Twitter has dominated headlines in recent months with news of Elon Musk's pending purchase of the company, and speculation over whether he'll lift the permanent ban of Donald Trump. But beyond all the talk of shadow bans, content censorship, and political battles, most of the people and activity on Twitter are actually not political. A Pew Research study finds only 6% of Twitter profiles contain political statements or information, while most focus on things like jobs and hobbies.
High Tech Texan Michael Garfield is a longtime avid Twitter user, and believes the platform can be somewhat misunderstood. "It's a very well-trafficked social media site---not as big as Facebook or Instagram---but people from all walks of the world use it," he says.
Garfield counts himself among those many Twitter users who steer away from politics. "I've been on Twitter for 14 or 15 years now, and very rarely do I see politics come up," he tells KTRH. "I follow things that I want to follow...I follow technology, I follow sports, I follow food. So it's really all about how you want to use it."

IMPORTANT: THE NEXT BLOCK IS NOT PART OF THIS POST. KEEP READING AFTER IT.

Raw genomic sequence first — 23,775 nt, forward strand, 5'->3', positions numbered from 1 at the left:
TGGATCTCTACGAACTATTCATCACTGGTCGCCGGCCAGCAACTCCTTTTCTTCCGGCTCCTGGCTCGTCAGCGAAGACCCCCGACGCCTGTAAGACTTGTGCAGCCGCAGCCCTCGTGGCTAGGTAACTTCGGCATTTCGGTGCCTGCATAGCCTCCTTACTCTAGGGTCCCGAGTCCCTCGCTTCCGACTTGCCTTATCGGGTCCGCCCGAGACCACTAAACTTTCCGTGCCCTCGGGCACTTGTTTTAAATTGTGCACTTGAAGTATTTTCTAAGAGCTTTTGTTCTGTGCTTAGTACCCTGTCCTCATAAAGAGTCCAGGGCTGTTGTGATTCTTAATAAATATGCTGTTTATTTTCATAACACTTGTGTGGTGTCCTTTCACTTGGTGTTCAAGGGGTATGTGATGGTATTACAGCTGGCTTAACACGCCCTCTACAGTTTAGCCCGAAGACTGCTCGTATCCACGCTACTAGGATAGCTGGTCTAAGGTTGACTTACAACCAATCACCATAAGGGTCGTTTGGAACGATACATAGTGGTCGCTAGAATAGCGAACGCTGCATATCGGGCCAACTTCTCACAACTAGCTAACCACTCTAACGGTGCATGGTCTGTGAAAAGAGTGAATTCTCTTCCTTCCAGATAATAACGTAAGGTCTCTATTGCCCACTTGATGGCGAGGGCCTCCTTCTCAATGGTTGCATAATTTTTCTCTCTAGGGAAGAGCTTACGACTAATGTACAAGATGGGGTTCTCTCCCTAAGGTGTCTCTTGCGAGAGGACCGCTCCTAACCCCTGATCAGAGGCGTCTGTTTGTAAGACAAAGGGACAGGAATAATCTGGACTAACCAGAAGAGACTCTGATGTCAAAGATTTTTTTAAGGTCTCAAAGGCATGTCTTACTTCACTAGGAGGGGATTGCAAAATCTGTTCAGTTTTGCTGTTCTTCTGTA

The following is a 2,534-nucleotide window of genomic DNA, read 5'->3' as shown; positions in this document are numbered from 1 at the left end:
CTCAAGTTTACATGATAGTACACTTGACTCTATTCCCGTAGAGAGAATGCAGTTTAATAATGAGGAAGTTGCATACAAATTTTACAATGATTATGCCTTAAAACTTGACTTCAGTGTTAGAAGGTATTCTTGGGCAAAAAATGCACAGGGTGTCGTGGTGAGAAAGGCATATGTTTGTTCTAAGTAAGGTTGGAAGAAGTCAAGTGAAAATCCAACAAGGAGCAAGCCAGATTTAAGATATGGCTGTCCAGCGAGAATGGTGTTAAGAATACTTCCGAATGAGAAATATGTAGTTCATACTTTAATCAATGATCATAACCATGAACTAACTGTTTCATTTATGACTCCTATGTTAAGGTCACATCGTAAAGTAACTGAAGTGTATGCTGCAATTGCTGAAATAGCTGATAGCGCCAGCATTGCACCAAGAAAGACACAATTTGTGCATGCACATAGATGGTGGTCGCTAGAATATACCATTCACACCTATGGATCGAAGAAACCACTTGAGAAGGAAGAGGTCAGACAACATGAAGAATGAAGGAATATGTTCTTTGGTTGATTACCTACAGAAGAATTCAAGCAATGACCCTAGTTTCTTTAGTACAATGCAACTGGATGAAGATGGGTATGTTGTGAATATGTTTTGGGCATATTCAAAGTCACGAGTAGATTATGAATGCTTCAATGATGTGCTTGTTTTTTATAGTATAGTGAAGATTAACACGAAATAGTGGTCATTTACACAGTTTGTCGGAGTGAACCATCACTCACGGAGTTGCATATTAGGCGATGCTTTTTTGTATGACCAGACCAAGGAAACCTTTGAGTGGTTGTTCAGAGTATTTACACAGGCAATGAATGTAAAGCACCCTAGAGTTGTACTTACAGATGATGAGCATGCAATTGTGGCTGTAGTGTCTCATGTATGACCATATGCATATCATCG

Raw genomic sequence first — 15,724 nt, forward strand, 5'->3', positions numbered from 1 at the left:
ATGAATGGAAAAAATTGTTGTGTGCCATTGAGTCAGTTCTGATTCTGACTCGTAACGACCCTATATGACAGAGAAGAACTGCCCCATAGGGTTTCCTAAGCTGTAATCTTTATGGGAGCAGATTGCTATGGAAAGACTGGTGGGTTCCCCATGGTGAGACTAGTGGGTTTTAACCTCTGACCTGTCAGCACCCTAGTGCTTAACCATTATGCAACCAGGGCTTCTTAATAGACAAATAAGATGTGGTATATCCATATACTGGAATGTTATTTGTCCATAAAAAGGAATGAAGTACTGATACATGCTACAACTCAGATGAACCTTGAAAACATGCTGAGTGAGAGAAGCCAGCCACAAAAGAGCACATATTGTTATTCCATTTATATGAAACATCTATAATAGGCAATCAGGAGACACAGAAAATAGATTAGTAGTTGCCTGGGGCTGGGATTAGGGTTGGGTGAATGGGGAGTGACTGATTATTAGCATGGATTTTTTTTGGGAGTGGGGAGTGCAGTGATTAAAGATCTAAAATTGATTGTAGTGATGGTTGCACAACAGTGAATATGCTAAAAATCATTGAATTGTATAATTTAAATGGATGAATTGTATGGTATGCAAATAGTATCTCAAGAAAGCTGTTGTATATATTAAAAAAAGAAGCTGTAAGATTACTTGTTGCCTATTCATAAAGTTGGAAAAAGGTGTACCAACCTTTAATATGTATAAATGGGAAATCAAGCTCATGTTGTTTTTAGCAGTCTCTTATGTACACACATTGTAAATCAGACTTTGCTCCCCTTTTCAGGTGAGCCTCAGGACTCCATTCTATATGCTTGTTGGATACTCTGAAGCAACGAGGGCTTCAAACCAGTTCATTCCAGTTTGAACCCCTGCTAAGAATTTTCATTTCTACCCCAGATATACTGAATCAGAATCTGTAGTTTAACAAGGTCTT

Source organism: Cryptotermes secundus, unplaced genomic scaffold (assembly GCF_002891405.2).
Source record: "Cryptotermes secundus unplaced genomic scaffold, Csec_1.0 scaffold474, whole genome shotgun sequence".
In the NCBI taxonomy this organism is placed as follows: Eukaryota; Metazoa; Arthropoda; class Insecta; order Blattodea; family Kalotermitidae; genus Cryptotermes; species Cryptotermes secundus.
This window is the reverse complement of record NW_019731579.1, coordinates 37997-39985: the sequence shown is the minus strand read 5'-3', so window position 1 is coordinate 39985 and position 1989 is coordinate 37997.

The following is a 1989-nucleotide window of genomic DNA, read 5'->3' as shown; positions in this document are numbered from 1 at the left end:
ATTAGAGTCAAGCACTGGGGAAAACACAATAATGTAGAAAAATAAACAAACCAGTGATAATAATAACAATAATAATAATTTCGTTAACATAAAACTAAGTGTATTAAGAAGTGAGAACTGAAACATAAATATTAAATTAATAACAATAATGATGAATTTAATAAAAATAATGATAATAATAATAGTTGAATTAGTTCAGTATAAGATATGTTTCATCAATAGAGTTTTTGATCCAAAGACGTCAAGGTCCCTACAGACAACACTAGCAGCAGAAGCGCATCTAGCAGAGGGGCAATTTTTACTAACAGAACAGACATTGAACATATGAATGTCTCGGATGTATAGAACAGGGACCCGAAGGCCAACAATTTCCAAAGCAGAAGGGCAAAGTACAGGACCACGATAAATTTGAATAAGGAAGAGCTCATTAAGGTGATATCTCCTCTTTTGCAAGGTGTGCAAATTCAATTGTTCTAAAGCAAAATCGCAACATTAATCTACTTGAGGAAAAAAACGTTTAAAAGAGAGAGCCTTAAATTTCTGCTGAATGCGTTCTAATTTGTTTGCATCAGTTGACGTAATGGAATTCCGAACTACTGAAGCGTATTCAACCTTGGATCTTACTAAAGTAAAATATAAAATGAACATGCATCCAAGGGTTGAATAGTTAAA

Despite the heated political rhetoric and all the potential negative aspects of Twitter, Garfield believes it can be a fun and valuable information resource. "It's a quick way to read headlines...you can follow your favorite news feeds like KTRH, you can check traffic, you can check the sports news," he says. "Or you can use it to keep in touch with family and friends."
Of course, when dealing with any form of social media, it's important to keep things in healthy perspective.
"You really have to remember to take everything with a grain of salt," says Garfield. "When I was growing up back in the day, you had to have a journalism degree to actually post to the masses...nowadays, everybody on social media thinks they're a journalist, and you really have to decipher what is true and what is not true."